Review by Booklist Review
In early spring, Mortimer the mouse watches children planting seeds in their garden and decides that he won't eat his sunflower seed after all. Instead he plants it, prays that it will grow, and, in answer, hears a voice inside telling him to wait, which he does to good result. Sure to please some parents, the inclusion of God in the narrative at several points doesn't feel tacked on but arises naturally from the writer's outlook. An appealing character set against large-scale artwork that suits the story well.--Phelan, Carolyn Copyright 2009 Booklist
From Booklist, Copyright (c) American Library Association. Used with permission.
Review by Publisher's Weekly Review
The mouse introduced in Mortimer's Christmas Manger continues on his journey of faith and enlightenment. Mortimer can't imagine that seeds have any use beyond the immediate gratification of being eaten, but when he sees the human family in his house plant a garden, he decides to use his last sunflower seed to give it a whirl himself. As in many of Wilson's books, the religious message is explicit. Convinced that "the miracle" won't happen, tempted to dig up the seed and eat it, Mortimer hears the voice of God: "Wait." "Suddenly, even though he was drenched with rain," writes Wilson, "Mortimer felt warm and protected." With hard work and prayer, Mortimer produces a "miracle" sunflower and a bumper crop of seeds, which in turn prompts the book's final teachable moment: "And please, God," says a fat and contented Mortimer, "I wouldn't mind a friend to help me eat these." Andreasen channels the style of Jane Chapman, who illustrated the previous title; the transition will go unremarked. Ages 4-8. (Feb.) (c) Copyright PWxyz, LLC. All rights reserved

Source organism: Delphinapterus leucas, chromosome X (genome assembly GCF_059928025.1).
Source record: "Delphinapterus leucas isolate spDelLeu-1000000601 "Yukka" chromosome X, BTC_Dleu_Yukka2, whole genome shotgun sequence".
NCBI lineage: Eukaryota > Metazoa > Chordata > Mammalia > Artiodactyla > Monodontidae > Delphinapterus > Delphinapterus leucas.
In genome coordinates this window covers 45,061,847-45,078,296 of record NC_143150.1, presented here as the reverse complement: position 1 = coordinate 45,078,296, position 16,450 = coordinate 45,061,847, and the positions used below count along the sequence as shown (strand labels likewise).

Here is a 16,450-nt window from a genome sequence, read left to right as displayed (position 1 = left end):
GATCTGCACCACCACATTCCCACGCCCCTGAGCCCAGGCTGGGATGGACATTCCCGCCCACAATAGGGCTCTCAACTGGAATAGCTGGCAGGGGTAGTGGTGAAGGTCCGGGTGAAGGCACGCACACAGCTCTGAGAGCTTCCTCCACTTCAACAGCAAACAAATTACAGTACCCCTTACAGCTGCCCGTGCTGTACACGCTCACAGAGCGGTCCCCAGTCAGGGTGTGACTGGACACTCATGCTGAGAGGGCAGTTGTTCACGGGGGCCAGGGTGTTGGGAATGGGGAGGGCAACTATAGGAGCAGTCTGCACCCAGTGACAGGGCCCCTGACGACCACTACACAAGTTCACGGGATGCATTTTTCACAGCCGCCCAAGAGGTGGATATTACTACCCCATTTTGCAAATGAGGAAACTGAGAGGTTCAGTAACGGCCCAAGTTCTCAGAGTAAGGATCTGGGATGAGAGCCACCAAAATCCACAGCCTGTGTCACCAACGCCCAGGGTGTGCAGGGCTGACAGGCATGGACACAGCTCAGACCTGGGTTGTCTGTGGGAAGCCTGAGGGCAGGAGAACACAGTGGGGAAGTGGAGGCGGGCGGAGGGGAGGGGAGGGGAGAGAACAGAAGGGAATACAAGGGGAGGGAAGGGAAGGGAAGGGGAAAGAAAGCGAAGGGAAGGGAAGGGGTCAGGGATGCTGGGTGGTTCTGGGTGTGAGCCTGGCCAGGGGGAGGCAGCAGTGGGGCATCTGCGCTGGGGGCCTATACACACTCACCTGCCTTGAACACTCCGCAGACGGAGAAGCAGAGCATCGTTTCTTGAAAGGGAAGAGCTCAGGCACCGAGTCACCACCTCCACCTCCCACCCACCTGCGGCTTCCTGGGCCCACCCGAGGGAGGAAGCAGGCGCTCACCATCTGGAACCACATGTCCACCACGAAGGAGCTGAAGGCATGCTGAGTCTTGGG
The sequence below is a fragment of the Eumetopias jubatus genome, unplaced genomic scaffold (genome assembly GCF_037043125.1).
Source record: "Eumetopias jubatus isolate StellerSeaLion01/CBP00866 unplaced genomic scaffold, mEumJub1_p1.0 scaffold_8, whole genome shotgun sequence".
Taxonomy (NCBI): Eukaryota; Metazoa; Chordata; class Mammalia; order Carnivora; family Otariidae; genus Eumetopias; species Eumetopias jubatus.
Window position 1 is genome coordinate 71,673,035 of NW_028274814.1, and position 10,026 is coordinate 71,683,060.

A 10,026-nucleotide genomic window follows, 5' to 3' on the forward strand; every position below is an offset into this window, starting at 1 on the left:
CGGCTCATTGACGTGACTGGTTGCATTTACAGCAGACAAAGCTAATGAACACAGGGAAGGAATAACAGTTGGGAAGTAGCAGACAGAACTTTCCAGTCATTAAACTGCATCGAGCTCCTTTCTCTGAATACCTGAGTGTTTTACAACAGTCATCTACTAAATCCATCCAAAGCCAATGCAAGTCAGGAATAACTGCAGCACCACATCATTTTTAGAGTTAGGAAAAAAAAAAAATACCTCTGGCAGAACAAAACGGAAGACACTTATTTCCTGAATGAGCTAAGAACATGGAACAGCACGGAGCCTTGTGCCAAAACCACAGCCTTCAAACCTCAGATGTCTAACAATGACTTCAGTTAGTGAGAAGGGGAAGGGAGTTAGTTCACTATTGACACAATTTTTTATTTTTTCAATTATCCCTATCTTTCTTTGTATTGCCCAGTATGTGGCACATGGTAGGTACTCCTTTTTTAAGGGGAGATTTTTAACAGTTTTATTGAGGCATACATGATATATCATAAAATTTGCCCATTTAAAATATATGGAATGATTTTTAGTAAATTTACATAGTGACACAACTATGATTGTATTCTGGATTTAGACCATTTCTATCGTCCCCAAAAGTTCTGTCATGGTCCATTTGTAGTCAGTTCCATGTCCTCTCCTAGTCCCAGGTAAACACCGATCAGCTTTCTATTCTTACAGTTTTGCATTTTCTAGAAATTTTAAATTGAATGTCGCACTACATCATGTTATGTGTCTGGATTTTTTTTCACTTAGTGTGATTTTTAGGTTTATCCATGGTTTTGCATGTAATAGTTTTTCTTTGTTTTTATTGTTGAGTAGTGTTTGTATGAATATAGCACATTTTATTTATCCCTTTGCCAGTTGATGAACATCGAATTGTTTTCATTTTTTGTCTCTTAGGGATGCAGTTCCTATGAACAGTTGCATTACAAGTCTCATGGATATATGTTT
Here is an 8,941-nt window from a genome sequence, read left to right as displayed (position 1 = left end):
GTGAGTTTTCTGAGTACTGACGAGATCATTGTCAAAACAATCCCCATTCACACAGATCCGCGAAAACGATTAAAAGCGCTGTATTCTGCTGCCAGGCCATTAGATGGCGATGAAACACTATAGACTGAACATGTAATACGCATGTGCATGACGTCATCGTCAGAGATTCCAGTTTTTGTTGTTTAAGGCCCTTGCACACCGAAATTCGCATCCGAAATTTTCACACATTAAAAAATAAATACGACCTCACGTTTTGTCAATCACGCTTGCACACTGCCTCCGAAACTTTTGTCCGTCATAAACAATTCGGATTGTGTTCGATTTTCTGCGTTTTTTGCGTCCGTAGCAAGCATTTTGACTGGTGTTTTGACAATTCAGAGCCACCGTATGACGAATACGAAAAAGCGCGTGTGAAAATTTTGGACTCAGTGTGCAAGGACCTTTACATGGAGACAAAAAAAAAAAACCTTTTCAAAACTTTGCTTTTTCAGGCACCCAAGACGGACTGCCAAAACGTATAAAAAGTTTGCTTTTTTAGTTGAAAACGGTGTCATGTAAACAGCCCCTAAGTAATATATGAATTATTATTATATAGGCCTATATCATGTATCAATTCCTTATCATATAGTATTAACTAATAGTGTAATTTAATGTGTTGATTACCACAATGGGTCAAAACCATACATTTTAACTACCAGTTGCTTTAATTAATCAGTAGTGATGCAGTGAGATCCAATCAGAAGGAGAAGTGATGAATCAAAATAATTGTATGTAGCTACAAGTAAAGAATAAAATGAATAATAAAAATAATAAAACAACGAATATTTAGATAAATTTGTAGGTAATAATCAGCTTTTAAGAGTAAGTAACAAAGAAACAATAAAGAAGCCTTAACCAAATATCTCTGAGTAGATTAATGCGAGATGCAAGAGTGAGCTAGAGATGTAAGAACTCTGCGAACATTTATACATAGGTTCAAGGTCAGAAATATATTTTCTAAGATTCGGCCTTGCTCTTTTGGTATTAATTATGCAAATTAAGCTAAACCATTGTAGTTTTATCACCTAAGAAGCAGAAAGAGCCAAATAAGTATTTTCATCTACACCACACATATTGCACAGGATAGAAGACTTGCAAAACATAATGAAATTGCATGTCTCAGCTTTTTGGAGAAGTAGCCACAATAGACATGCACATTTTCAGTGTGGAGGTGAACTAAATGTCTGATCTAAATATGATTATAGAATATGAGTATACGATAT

(c) Copyright PWxyz, LLC. All rights reserved
Review by School Library Journal Review
PreS-Gr 2-The mouse from Mortimer's Christmas Manger (S & S, 2005) is back in a lovely story about spring and growing things. As he is staring outside at a brown landscape and wishing for green, Mortimer overhears a mother and two children talking about a "springtime miracle," discussing planting one small seed and getting back many seeds. He looks at his last precious sunflower seed and decides to plant it. Somewhat dubious about results, he waits and waits and hopes for a miracle. With a little help from God, who counsels him to be patient, Mortimer finally gets results-a tall, glorious sunflower with many seeds to gather, eat, and use for next year's garden. As he cozies down into his bed of seeds, he thanks God and prays for a friend to share his bounty with, and a smiling black spider settles down nearby. This is a beautifully fashioned picture book, with delicate pastel oil illustrations that perfectly convey the changes brought by spring. The faded tan and peach backdrops gradually transform to pale blues and greens, reflecting the warming weather. Mortimer's feelings of doubt and hope are portrayed with great appeal. A fine choice for little gardeners everywhere.-Judith Constantinides, formerly at East Baton Rouge Parish Main Library, LA (c) Copyright 2010. Library Journals LLC, a wholly owned subsidiary of Media Source, Inc. No redistribution permitted.
(c) Copyright Library Journals LLC, a wholly owned subsidiary of Media Source, Inc. No redistribution permitted.
Review by Horn Book Review
Mortimer, a mouse, hears the "big people" talking about a garden, water, sunshine, and seeds--a "springtime miracle." Following suit, Mortimer plants his last sunflower seed, but he's tempted to dig it up when nothing happens. A "quiet voice" from God advises him to wait. The chipper illustrations are more engaging than the didactic story. (c) Copyright 2010. The Horn Book, Inc., a wholly owned subsidiary of Media Source, Inc. No redistribution permitted. All rights reserved.
(c) Copyright The Horn Book, Inc., a wholly owned subsidiary of Media Source, Inc. No redistribution permitted.